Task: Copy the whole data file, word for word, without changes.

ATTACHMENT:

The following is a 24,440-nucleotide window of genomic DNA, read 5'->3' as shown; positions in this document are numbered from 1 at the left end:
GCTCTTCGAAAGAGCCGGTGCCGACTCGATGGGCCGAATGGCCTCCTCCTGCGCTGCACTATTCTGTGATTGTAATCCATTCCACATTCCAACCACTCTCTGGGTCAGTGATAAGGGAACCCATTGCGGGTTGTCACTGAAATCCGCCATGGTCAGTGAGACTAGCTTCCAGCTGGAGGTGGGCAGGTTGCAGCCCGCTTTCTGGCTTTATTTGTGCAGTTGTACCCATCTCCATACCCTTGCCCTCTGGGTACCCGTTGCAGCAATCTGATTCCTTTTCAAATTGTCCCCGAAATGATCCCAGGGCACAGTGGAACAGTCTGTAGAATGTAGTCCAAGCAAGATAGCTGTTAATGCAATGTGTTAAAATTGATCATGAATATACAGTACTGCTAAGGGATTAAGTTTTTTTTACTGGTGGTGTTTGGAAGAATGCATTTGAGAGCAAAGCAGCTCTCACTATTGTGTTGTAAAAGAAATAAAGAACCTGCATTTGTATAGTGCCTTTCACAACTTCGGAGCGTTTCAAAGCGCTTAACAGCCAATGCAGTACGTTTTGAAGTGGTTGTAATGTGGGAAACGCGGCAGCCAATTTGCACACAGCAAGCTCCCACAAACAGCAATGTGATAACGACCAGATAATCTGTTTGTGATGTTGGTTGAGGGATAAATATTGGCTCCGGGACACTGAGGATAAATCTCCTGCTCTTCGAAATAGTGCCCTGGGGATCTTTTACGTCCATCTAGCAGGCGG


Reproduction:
The following is a 24,440-nucleotide window of genomic DNA, read 5'->3' as shown; positions in this document are numbered from 1 at the left end:
GCTCTTCGAAAGAGCCGGTGCCGACTCGATGGGCCGAATGGCCTCCTCCTGCGCTGCACTATTCTGTGATTGTAATCCATTCCACATTCCAACCACTCTCTGGGTCAGTGATAAGGGAACCCATTGCGGGTTGTCACTGAAATCCGCCATGGTCAGTGAGACTAGCTTCCAGCTGGAGGTGGGCAGGTTGCAGCCCGCTTTCTGGCTTTATTTGTGCAGTTGTACCCATCTCCATACCCTTGCCCTCTGGGTACCCGTTGCAGCAATCTGATTCCTTTTCAAATTGTCCCCGAAATGATCCCAGGGCACAGTGGAACAGTCTGTAGAATGTAGTCCAAGCAAGATAGCTGTTAATGCAATGTGTTAAAATTGATCATGAATATACAGTACTGCTAAGGGATTAAGTTTTTTTTACTGGTGGTGTTTGGAAGAATGCATTTGAGAGCAAAGCAGCTCTCACTATTGTGTTGTAAAAGAAATAAAGAACCTGCATTTGTATAGTGCCTTTCACAACTTCGGAGCGTTTCAAAGCGCTTAACAGCCAATGCAGTACGTTTTGAAGTGGTTGTAATGTGGGAAACGCGGCAGCCAATTTGCACACAGCAAGCTCCCACAAACAGCAATGTGATAACGACCAGATAATCTGTTTGTGATGTTGGTTGAGGGATAAATATTGGCTCCGGGACACTGAGGATAAATCTCCTGCTCTTCGAAATAGTGCCCTGGGGATCTTTTACGTCCATCTAGCAGGCGG